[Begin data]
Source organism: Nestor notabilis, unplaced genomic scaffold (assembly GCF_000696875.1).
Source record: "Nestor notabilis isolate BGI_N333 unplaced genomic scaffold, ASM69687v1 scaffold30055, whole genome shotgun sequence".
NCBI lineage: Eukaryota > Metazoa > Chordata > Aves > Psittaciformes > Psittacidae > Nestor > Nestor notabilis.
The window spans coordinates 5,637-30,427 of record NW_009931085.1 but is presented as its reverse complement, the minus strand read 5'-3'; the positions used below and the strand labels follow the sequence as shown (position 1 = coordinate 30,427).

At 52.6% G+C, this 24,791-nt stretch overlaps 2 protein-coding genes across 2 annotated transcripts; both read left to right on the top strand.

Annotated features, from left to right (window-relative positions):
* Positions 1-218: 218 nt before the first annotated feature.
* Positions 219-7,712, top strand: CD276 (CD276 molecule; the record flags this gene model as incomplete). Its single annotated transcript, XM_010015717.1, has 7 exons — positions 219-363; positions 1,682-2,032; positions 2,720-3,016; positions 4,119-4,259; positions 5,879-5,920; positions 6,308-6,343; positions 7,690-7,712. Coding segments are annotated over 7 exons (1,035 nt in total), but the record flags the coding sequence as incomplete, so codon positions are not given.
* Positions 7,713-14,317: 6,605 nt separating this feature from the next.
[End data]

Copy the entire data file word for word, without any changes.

Source organism: Nestor notabilis, unplaced genomic scaffold (assembly GCF_000696875.1).
Source record: "Nestor notabilis isolate BGI_N333 unplaced genomic scaffold, ASM69687v1 scaffold30055, whole genome shotgun sequence".
NCBI lineage: Eukaryota > Metazoa > Chordata > Aves > Psittaciformes > Psittacidae > Nestor > Nestor notabilis.
The window spans coordinates 5,637-30,427 of record NW_009931085.1 but is presented as its reverse complement, the minus strand read 5'-3'; the positions used below and the strand labels follow the sequence as shown (position 1 = coordinate 30,427).

At 52.6% G+C, this 24,791-nt stretch overlaps 2 protein-coding genes across 2 annotated transcripts; both read left to right on the top strand.

Annotated features, from left to right (window-relative positions):
* Positions 1-218: 218 nt before the first annotated feature.
* Positions 219-7,712, top strand: CD276 (CD276 molecule; the record flags this gene model as incomplete). Its single annotated transcript, XM_010015717.1, has 7 exons — positions 219-363; positions 1,682-2,032; positions 2,720-3,016; positions 4,119-4,259; positions 5,879-5,920; positions 6,308-6,343; positions 7,690-7,712. Coding segments are annotated over 7 exons (1,035 nt in total), but the record flags the coding sequence as incomplete, so codon positions are not given.
* Positions 7,713-14,317: 6,605 nt separating this feature from the next.